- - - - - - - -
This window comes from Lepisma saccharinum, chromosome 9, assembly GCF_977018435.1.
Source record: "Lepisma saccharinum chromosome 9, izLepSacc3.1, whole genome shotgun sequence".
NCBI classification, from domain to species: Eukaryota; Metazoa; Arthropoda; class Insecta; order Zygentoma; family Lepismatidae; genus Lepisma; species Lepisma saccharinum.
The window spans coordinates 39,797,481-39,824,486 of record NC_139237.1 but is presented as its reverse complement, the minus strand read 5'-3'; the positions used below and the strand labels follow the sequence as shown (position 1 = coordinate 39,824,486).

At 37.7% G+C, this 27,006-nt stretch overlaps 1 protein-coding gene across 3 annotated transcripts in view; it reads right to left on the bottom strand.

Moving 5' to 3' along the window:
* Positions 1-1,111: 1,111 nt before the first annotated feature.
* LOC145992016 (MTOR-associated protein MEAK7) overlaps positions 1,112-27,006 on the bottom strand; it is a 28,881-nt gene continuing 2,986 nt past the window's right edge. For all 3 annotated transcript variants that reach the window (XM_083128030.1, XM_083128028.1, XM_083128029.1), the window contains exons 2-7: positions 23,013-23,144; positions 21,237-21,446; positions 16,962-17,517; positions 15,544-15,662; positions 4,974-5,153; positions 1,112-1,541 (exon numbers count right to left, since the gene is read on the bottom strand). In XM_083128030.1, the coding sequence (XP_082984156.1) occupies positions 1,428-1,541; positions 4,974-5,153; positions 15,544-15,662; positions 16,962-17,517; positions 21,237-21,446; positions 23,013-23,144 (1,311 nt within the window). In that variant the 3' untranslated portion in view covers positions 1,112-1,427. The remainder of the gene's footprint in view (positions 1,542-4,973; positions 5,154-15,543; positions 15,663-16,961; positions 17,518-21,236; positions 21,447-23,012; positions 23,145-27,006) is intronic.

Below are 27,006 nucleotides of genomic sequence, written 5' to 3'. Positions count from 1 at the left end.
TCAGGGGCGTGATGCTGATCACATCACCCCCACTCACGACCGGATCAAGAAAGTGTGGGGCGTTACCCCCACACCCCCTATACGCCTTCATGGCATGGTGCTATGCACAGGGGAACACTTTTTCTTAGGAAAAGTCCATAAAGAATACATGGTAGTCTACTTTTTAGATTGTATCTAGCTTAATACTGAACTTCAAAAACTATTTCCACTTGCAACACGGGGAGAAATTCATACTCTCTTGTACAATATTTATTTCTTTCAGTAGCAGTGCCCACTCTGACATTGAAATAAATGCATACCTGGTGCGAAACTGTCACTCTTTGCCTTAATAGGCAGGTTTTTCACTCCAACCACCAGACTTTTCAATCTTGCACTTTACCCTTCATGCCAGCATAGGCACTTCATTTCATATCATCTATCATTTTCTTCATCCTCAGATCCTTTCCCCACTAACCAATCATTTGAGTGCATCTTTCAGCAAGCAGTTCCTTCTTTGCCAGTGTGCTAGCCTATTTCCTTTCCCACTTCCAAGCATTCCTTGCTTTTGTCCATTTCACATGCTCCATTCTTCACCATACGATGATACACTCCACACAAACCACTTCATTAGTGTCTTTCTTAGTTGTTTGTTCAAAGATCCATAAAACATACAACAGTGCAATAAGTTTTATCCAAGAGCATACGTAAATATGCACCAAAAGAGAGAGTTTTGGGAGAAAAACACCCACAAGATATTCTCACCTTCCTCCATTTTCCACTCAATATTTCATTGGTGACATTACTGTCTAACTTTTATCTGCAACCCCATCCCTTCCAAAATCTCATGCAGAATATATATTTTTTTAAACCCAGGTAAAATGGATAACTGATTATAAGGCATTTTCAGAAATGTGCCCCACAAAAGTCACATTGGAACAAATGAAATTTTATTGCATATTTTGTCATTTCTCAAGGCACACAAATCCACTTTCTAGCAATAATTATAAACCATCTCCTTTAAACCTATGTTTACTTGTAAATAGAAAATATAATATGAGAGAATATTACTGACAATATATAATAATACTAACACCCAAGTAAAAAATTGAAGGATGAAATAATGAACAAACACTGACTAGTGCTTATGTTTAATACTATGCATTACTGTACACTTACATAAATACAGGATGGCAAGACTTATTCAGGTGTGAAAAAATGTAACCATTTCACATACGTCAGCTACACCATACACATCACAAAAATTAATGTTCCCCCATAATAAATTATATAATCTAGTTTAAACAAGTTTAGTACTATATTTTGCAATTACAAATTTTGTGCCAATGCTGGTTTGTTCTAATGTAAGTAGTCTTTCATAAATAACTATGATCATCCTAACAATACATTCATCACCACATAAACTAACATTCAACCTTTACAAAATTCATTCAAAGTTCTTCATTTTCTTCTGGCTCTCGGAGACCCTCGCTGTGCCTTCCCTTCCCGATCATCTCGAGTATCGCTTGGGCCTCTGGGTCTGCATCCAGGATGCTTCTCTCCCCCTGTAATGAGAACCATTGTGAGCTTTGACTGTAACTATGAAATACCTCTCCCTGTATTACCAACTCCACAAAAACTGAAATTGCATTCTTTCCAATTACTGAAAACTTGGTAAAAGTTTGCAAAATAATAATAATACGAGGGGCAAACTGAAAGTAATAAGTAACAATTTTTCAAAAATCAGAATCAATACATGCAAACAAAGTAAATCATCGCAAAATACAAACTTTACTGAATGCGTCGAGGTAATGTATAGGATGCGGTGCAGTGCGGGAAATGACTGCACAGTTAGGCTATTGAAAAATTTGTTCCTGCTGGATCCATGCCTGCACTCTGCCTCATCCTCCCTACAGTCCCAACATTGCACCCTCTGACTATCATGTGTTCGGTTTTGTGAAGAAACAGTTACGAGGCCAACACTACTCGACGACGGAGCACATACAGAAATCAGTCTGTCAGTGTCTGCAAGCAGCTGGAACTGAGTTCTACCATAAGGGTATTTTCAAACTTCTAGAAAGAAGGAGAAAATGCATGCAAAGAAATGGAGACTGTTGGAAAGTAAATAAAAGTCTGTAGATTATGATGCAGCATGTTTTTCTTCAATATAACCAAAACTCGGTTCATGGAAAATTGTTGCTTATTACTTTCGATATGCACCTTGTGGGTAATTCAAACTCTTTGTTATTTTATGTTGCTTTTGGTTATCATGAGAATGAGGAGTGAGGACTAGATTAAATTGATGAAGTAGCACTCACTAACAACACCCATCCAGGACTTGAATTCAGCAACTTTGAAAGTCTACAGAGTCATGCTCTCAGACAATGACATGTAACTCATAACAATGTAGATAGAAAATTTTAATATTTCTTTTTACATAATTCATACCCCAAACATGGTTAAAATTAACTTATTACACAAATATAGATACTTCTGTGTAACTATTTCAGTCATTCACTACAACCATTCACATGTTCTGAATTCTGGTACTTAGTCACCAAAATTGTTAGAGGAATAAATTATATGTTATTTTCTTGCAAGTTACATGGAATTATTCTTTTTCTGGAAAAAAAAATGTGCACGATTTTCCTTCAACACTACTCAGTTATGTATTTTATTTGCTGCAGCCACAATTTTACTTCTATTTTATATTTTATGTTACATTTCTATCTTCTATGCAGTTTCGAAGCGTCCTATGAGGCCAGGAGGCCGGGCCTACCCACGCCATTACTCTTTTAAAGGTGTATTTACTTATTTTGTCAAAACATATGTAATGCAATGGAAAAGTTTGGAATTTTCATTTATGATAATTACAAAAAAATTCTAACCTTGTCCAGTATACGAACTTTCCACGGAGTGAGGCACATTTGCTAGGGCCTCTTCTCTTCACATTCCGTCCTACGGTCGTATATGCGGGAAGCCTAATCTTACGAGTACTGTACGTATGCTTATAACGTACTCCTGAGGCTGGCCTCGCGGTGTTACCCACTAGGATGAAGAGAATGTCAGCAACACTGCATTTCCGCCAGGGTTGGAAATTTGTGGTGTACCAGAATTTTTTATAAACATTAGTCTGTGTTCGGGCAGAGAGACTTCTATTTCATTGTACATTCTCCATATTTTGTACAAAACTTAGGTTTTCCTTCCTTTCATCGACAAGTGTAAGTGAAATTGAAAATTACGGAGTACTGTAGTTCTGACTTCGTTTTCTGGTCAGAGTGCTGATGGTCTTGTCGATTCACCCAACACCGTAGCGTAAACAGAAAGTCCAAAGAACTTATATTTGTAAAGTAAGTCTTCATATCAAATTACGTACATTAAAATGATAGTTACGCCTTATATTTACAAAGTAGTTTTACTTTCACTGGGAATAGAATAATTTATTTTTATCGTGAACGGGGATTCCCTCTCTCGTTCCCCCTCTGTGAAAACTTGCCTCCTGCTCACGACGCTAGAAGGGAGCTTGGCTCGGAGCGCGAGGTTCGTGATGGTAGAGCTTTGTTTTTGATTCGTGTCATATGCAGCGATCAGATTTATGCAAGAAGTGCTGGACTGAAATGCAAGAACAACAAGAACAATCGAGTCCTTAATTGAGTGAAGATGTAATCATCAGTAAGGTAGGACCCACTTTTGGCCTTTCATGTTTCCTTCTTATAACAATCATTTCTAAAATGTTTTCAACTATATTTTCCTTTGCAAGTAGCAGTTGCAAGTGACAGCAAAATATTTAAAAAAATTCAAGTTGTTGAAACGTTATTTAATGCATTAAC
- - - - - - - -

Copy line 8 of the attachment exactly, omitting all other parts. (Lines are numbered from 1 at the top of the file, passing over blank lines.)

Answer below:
* LOC145992016 (MTOR-associated protein MEAK7) overlaps positions 1,112-27,006 on the bottom strand; it is a 28,881-nt gene continuing 2,986 nt past the window's right edge. For all 3 annotated transcript variants that reach the window (XM_083128030.1, XM_083128028.1, XM_083128029.1), the window contains exons 2-7: positions 23,013-23,144; positions 21,237-21,446; positions 16,962-17,517; positions 15,544-15,662; positions 4,974-5,153; positions 1,112-1,541 (exon numbers count right to left, since the gene is read on the bottom strand). In XM_083128030.1, the coding sequence (XP_082984156.1) occupies positions 1,428-1,541; positions 4,974-5,153; positions 15,544-15,662; positions 16,962-17,517; positions 21,237-21,446; positions 23,013-23,144 (1,311 nt within the window). In that variant the 3' untranslated portion in view covers positions 1,112-1,427. The remainder of the gene's footprint in view (positions 1,542-4,973; positions 5,154-15,543; positions 15,663-16,961; positions 17,518-21,236; positions 21,447-23,012; positions 23,145-27,006) is intronic.